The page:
The historic Devon town has a poetic history - and great modern day community spirit

Great British Life: Looking down Silver Street in Ottery. Photo: Chrissy HarrisLooking down Silver Street in Ottery. Photo: Chrissy Harris (Image: Archant)

Bright blue skies and glorious sunshine, the hustle and bustle of people going about their daily errands while over yonder, the mighty River Otter winds its way through the countryside. It’s enough to make anybody feel quite poetic.

In fact, poetry is very much part of the scenery here in Ottery St Mary. The town is the birthplace of the famous poet Samuel Taylor Coleridge, friend of William Wordsworth and a founder of the Romantic Movement in England.

“Look down by your feet on the path there,” says Roger Giles, longstanding Ottery town councillor and former mayor. “They are lines from Coleridge’s famous poem, Kubla Khan.”

The fact that you can read a great literary work along a pathway to the local playground says a lot about the importance of Ottery’s heritage and traditions to the people who live here. Why else would they charge through the streets carrying flaming barrels of tar? Yes, as well as Romantic poetry, Ottery St Mary is famous for its eye-poppingly bonkers ‘Tar Barrels’ ritual. For reasons lost in the myths of time, every 5 November, locals hoist lit barrels soaked in tar onto their backs and shoulders in front of thousands of delighted spectators.

Great British Life: The Rusty Pig feasting house is a must-visit. Photo: Matt AustinThe Rusty Pig feasting house is a must-visit. Photo: Matt Austin (Image: Archant)

It’s a well-organised, big deal of an event, backed by local businesses and enjoyed by residents and visitors year after year.

“I can’t remember a time in my life when there wasn’t any sort of occasion on 5 November,” says Roger, giving a sense of the town’s dejection at having to cancel the tar barrels for the first in time living memory because of coronavirus. “I remember going to it with my grandfather.”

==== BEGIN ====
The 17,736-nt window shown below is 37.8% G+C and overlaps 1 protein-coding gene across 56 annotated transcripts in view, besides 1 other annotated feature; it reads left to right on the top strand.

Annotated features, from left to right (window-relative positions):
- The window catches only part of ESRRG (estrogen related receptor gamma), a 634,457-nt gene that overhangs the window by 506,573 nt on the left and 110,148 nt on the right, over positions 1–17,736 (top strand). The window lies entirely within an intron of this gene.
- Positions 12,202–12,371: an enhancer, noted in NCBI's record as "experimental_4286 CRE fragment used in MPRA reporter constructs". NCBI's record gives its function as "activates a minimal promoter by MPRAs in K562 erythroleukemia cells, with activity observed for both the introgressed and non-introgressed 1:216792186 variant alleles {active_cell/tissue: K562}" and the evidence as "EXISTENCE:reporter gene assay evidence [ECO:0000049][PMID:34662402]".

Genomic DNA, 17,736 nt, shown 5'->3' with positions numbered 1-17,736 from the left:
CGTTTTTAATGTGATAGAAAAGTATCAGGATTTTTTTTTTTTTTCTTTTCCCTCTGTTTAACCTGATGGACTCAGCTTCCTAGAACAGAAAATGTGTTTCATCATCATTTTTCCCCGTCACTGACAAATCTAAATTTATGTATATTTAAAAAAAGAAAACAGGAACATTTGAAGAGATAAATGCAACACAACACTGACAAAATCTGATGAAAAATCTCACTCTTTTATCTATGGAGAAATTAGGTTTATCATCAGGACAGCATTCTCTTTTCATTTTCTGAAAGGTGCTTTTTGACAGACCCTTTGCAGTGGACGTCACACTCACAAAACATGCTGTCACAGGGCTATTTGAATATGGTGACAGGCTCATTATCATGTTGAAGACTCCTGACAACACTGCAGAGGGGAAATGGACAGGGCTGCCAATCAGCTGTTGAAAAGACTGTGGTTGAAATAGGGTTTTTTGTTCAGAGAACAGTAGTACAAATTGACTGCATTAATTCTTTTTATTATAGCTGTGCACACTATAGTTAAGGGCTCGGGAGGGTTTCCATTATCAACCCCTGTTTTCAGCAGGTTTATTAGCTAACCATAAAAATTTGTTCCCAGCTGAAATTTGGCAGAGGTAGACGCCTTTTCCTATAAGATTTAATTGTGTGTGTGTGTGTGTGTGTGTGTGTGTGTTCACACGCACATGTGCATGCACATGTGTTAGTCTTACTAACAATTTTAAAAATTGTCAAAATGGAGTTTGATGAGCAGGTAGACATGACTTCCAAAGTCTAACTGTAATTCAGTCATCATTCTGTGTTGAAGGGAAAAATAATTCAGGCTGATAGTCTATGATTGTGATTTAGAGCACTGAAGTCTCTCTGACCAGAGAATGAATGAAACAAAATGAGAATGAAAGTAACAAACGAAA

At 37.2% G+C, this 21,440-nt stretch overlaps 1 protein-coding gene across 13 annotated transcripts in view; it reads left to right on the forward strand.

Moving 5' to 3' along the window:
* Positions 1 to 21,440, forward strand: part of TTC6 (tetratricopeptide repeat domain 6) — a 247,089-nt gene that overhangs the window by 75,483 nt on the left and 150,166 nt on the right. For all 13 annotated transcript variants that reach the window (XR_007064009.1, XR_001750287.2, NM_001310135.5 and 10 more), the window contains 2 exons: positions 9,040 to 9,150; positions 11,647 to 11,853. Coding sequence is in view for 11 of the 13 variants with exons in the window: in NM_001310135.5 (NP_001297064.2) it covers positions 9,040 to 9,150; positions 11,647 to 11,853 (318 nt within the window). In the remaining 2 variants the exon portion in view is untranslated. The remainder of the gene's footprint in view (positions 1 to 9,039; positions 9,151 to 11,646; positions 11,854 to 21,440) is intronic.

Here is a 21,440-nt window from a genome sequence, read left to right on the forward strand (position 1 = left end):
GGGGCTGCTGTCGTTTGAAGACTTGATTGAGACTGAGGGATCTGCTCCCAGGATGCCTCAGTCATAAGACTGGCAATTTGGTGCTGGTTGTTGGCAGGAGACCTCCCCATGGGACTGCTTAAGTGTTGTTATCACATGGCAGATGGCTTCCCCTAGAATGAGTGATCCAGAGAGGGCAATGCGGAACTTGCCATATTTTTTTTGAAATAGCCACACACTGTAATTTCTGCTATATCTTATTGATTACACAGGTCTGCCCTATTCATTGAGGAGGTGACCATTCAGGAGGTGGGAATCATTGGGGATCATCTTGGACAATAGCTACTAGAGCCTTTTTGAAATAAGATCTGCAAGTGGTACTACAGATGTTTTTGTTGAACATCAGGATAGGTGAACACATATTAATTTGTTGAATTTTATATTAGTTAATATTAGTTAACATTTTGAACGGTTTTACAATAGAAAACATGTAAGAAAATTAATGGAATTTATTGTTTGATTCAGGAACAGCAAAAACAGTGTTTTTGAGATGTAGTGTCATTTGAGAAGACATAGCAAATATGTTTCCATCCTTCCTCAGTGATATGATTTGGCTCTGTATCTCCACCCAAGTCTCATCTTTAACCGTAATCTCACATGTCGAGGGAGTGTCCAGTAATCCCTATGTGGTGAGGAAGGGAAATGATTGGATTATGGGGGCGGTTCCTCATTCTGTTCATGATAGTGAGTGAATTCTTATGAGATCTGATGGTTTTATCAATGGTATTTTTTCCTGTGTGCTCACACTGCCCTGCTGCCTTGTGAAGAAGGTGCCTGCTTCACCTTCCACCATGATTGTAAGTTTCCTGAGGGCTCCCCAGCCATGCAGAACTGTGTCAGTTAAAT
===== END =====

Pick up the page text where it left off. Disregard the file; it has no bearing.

We walk up Silver Street towards St Mary’s Church, deemed to be one of the most magnificent in the country and modelled on Exeter Cathedral. Next to it sits Chanter’s House, where Oliver Cromwell and Sir Thomas Fairfax are said to have visited in 1645 during the English Civil War. On the other side of town sits Raleigh House, once the site of a 16th century building where Sir Walter Raleigh lived and was later the home of Dr Edward Davy, pioneer of the electric telegraph.

Great British Life: Ottery’s United Reformed Church. Photo: Chrissy HarrisOttery’s United Reformed Church. Photo: Chrissy Harris (Image: Archant)

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Ottery’s residents might have missed out on their important November tradition last year but this town is about much more than hot tar barrels.

“It is steeped in history,” says Roger, as he takes me on a whistle-stop tour, taking in some of the many important buildings, plaques and monuments that can be found around every corner (there’s even a Japanese peace bell in Sainsbury’s car park to mark Ottery’s twinning with Otari in Japan).

Great British Life: The Samosa Lady in Mill Street. Photo: Chrissy HarrisThe Samosa Lady in Mill Street. Photo: Chrissy Harris (Image: Archant)

We head up past St Mary’s Church, cross the road and stand outside The Priory, a grand Grade II-listed Georgian building now being converted into flats.

“Now, this used to be the King’s School and then the police station,” says Roger. “I remember the inside of it quite well,” he adds, explaining how as a young boy, he ended up being given a stern talking to by a local police officer after some children were caught throwing stones at windows.

“That telling off had the desired effect!” says Roger, 73, who is also part of Ottery’s heritage, in a sense. He’s lived here for 53 years and talks about his childhood memories, then about the pubs he used to visit in his youth (some of which are still here), his grandparents, his mother’s grandfather, Arthur Marshall, buried in the grounds of the United Reformed Church, said to be one of the oldest in the kingdom. Roger is clearly passionate about his hometown – but so are most of the locals.